Let it go

When control is given to the individual closest to the outcome it is often a benefit. A key consideration is that the control point needs to be well defined. There needs to be clear articulation of what changes are possible and the outcomes that will result. A well designed platform will allow for changes to be reverted. Changes that are delegated and not recoverable but the person that has the authority to make the change is an antipattern. In the case where a change is not recoverable, this is an indication that the change is not ready for delegation.

When a system is architected with delegation in mind, all sorts of changes are possible. One of my favorite examples is using feature flags for live database migration. This is an extreme example of what is possible when you recognize the value of delegating control.


Delegation vs. Abdication

In Progressive Delivery we use the term “Radical Delegation” to describe one of its core tenets. In the spirit of enabling folks to successfully engage in this practice, we need to provide a clear definition and a process, or framework, for implementation, assessment, and improvement.


In the early iterations of Progressive Delivery we just used the word delegation. It was not until hearing Admiral John Richardson speak* at the DevOps Enterprise Summit we decided to improve the term to radical delegation. Progressive delivery is not about passing the buck. The primary motivation for this change was the frequent challenge with leaders conflating the word delegation with abdication. By adding ‘radical’ to the term, we were able to garner greater attention from practitioners. People stopped assuming they already understood delegation and took the time to learn explicitly what we were articulating.



del·​e·​ga·​tion | \ ˌde-li-ˈgā-shən \

  1. the act of empowering to act for another
  2. a group of persons chosen to represent others


ab·​di·​ca·​tion | \ ˌab-di-ˈkā-shən \

  1. an act of giving up sovereign power or high office
  2. an act of abandoning or discarding a right, responsibility, etc.

The key distinction being the ability for a person that is responsible to successfully enable another person to have authority to accomplish a task, while recognizing that transferring authority does not equate to the transfer of responsibility. Admiral Richardson spoke about radical delegation in the context of the Navy by quoting the US Navy Regulations:

“The responsibility of the Commanding Officer for his or her command is absolute, except when, and to the extent to which, he or she has been relieved therefrom by competent authority, or as provided otherwise in these regulations. The authority of the Commanding Officer is commensurate with his or her responsibility. While the Commanding Officer may, at his or her discretion, and when not contrary to law or regulations, delegate authority to subordinates for the execution of details, such delegation of authority shall in no way relieve the commanding officer of continued responsibility for the safety, well-being and efficiency of the entire command.”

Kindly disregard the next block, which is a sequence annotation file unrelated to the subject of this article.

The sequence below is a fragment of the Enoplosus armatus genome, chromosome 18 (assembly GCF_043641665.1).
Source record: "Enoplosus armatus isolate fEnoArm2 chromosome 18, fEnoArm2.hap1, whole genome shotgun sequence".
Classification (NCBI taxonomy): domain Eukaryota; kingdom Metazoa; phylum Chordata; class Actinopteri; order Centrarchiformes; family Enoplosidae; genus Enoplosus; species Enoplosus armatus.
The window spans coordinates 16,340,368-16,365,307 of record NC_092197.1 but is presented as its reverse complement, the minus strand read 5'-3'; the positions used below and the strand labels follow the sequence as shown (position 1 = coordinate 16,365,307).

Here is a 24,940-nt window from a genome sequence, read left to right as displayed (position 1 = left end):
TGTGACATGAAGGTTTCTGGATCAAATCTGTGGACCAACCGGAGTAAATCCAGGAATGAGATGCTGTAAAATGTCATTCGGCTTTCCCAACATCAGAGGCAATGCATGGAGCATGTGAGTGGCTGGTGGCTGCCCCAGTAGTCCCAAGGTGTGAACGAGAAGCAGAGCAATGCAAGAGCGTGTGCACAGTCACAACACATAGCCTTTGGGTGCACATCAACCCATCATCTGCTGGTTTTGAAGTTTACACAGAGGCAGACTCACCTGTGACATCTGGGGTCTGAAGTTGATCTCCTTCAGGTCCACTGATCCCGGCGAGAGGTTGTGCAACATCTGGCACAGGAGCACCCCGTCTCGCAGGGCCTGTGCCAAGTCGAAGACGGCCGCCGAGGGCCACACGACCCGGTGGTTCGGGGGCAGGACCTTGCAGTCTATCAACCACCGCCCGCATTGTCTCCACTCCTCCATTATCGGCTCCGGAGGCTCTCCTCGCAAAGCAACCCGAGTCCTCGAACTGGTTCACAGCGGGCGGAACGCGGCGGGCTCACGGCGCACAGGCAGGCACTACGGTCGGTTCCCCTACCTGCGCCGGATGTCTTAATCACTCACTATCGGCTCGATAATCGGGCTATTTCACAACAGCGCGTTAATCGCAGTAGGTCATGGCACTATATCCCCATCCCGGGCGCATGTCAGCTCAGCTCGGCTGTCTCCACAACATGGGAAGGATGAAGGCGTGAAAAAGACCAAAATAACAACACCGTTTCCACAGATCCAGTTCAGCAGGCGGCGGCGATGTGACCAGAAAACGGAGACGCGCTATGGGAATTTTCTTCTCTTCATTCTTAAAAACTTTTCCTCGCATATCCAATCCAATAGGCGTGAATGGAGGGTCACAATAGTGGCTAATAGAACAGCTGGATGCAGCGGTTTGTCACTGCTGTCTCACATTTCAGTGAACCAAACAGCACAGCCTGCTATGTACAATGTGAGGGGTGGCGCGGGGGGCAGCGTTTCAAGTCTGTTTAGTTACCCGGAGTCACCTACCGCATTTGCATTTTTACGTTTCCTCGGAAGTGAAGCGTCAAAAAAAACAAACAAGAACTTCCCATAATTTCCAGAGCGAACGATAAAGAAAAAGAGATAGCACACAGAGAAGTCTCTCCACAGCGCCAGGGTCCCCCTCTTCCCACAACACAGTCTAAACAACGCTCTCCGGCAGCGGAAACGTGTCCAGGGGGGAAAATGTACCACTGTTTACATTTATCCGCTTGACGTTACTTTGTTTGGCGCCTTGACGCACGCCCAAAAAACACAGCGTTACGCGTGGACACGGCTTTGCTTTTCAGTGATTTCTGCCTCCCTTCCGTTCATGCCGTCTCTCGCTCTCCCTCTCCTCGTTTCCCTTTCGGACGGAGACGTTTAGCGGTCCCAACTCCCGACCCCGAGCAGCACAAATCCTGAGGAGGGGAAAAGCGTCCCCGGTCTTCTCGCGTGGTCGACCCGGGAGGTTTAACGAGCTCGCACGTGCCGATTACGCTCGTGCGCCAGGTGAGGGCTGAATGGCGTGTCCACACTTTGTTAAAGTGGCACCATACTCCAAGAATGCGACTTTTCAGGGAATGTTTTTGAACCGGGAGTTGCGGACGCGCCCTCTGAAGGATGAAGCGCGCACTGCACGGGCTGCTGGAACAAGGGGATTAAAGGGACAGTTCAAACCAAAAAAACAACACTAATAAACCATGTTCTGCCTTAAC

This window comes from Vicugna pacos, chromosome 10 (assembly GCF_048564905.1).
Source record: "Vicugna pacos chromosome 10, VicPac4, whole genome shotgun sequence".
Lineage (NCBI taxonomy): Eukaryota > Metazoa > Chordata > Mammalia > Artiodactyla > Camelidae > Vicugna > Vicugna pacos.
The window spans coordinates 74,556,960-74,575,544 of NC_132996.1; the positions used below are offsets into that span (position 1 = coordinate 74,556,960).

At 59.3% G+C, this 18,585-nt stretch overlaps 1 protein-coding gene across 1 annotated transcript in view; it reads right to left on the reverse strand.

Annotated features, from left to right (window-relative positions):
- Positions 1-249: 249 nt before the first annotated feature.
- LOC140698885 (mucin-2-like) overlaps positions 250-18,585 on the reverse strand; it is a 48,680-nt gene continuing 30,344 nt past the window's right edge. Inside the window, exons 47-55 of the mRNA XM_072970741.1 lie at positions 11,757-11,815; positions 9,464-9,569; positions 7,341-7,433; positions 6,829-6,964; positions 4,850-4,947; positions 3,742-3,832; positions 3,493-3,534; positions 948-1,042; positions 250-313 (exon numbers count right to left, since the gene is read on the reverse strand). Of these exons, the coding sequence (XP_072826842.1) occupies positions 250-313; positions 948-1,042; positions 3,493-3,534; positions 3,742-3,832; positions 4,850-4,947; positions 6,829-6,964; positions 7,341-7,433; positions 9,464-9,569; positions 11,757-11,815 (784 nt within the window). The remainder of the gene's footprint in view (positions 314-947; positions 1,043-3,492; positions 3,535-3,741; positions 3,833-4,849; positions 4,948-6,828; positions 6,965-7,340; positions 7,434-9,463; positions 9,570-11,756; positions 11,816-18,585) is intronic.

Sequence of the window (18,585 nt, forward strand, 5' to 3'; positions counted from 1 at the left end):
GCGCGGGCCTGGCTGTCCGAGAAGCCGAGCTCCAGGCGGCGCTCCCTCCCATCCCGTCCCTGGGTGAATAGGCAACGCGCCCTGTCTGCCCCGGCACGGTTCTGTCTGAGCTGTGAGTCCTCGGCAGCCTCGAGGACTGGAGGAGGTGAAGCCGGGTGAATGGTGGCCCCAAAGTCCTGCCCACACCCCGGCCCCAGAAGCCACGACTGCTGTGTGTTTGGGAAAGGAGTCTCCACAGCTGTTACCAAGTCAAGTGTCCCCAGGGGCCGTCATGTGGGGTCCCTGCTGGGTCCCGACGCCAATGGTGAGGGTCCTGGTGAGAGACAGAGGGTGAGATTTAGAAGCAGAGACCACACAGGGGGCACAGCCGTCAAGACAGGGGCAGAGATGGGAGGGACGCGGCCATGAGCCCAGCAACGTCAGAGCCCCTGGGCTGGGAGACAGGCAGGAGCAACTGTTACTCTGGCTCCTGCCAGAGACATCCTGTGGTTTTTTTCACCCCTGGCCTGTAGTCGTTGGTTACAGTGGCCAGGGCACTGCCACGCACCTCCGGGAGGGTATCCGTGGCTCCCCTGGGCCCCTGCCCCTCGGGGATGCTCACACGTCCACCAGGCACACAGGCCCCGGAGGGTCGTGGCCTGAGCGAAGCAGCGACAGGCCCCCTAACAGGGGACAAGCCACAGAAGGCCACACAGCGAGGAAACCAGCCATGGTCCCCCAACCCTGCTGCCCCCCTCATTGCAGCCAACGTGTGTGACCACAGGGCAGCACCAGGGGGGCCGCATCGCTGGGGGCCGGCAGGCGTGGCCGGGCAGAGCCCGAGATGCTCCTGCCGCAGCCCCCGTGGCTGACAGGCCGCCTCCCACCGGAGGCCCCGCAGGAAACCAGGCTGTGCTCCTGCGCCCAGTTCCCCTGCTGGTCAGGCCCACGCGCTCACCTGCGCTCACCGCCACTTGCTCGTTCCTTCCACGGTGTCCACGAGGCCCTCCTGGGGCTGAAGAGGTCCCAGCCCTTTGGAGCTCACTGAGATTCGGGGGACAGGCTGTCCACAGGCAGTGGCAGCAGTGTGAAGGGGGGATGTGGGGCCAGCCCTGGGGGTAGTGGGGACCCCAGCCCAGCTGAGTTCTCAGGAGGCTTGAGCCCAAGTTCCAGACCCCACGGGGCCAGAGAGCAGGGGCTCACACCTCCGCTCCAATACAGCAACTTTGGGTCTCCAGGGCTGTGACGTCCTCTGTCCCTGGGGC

US Navy Regulations 1990 (Paragraph 0802)

Radical Delegation

Radical delegation encapsulates both the task and the owner of the authority for the outcome. An important distinction is that this does not transfer the responsibility for the outcome. The separation of authority and responsibility provides greater accountability and control. This separation is increasingly important as the authority is shifted closer and closer to the end user. 

Two examples:

Ships at sea— In the context of the Navy, radical delegation allowed a Commander to delegate an objective to a Captain, eg. meet at these coordinates at this time. The authority on the ship belongs with the Captain, but the responsibility for the ship’s arrival still resides with the Commander. 

Feature Foo — In the context of software delivery, radical delegation allows a Customer Success manager to turn on a new feature for a specific customer when the customer is ready. The authority to determine readiness belongs to the resource that is closest to the customer, but the responsibility for the feature working still resides with the engineers who build it and the operators that support the service.